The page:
Lawn Care Tips for Dry Weather Locations
Drought can happen in both winter and summer and can be devastating to your lawn. The harmful effects of drought in any season can be reduced, if not eliminated with a proper lawn maintenance program. Healthy turf will withstand times of stress better than grass that is not well established.
The Best Grass
Understanding the best type of grass to plant is essential to maintaining a healthy, vigorous lawn. If you live in a temperate climate it is best to choose a warm season grass such as Bermuda, St. Augustine or zoysia. Cool season grasses fair best in places where temperatures are cooler and include popular varieties such as Kentucky bluegrass, red fescue and perennial rye grass.
For dry weather lawn care, regularly water your lawn and give it a generous amount. If you are concerned about the costs involved with watering your lawn, try using rainwater or waste water from your home such as bath water. In order for lawns to stay green and healthy they need about 1 inch of water per week.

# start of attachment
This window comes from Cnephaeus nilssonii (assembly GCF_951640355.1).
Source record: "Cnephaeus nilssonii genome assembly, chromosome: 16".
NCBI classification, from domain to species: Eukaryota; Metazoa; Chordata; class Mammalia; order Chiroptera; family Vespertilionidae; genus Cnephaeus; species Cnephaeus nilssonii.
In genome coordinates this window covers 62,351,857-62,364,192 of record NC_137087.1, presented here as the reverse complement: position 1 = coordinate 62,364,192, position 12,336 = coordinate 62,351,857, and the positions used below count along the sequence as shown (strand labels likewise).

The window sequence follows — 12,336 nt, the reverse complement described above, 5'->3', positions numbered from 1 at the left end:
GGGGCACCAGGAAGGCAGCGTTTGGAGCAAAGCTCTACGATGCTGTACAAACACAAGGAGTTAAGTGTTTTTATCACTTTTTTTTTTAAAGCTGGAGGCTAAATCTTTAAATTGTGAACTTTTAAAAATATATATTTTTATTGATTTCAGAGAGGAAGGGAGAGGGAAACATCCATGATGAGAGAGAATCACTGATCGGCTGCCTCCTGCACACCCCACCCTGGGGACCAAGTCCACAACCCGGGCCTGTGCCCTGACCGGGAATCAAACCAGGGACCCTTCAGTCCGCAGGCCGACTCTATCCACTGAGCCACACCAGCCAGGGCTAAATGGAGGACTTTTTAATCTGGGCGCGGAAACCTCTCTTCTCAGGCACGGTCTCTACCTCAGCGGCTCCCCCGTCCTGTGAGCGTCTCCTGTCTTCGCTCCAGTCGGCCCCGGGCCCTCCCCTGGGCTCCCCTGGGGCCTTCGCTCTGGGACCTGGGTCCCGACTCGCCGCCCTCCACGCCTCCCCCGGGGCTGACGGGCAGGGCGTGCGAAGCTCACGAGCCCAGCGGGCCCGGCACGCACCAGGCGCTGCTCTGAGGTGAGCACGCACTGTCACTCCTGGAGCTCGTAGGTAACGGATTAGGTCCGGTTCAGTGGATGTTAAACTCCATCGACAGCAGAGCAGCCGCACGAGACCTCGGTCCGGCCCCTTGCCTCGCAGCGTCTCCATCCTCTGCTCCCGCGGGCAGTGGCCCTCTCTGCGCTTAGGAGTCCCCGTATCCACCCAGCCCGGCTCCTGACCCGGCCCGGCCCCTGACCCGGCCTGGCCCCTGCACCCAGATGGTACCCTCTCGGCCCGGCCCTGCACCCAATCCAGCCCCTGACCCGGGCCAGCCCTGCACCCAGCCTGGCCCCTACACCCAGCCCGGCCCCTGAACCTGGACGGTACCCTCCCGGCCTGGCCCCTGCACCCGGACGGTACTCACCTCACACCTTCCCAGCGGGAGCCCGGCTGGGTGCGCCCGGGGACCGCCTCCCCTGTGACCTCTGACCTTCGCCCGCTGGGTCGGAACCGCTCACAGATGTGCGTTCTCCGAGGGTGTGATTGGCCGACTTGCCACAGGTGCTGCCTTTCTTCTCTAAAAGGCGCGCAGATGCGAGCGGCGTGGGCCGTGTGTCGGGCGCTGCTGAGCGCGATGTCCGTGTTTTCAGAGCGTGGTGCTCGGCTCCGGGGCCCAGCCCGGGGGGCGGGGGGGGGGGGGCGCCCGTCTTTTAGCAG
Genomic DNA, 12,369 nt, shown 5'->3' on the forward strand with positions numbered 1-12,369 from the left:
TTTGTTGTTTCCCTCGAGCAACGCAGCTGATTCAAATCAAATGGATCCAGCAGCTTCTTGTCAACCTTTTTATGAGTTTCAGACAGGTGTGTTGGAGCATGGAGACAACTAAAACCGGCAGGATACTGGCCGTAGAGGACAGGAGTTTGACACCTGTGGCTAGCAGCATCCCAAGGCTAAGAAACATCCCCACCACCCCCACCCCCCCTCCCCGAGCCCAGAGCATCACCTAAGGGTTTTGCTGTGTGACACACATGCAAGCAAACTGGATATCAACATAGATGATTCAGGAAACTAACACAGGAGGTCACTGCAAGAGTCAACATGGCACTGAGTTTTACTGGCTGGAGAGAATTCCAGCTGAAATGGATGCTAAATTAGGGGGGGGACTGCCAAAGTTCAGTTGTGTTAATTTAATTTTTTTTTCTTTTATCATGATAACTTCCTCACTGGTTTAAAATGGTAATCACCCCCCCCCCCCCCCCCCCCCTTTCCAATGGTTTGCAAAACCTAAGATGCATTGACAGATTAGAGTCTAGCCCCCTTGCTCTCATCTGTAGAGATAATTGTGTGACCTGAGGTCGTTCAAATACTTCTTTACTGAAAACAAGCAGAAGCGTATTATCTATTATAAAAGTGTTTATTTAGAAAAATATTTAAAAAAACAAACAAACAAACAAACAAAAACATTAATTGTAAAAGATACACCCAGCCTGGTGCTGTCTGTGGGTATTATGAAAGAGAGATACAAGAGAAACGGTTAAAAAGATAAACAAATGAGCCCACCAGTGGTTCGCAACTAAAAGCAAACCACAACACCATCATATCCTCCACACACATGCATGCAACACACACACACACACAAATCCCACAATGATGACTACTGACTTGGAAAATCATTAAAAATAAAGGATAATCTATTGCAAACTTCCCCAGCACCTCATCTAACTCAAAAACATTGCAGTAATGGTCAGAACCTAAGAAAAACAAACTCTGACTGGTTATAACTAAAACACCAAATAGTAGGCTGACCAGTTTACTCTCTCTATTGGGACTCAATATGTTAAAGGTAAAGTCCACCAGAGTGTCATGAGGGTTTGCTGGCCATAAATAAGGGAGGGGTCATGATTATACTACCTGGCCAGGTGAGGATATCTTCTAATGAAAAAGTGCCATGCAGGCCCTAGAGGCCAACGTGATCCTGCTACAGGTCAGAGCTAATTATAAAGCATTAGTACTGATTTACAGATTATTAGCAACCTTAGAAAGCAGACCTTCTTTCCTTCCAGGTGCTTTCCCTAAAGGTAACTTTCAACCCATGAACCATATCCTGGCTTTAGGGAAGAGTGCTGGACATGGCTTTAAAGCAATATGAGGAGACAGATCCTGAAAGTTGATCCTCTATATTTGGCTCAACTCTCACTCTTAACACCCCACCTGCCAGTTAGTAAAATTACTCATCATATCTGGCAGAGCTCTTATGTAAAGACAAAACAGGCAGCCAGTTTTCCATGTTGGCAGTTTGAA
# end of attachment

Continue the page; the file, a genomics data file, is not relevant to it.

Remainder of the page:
Never water during the hottest parts of the day. Sunlight is magnified through water and can scorch and burn your lawn. The best time to water is in the early morning.
TIP: Our expert gardening advisor, Susan Patterson adds, "Be careful not to overwater your lawn as it will have a difficult time setting roots and will encourage the growth of weeds."
Fertilizer is available in two types, liquid and granular. Liquid fertilizers need to be applied every 2 to 3 weeks during the growing season. Granular fertilizers, applied with a spreader, can be either slow release or quick release and require watering after application. Do your research regarding the best fertilizer for your turf type.
A healthy lawn will push weeds out of the way. Apply a pre-emergent weed killer in early spring before the lawn takes off for the season. Organic weed control measures such as gluten cornmeal are safe for pets and children and offer an alternative to toxic products.
Most grasses have a recommended mowing height range. Be sure that you know the range for your grass. During times of drought or other stressful conditions, keep on the upper end of the range.
TIP: Sysan suggests, "Always leave your grass clippings on your lawn. They provide valuable nutrients needed for lawn health."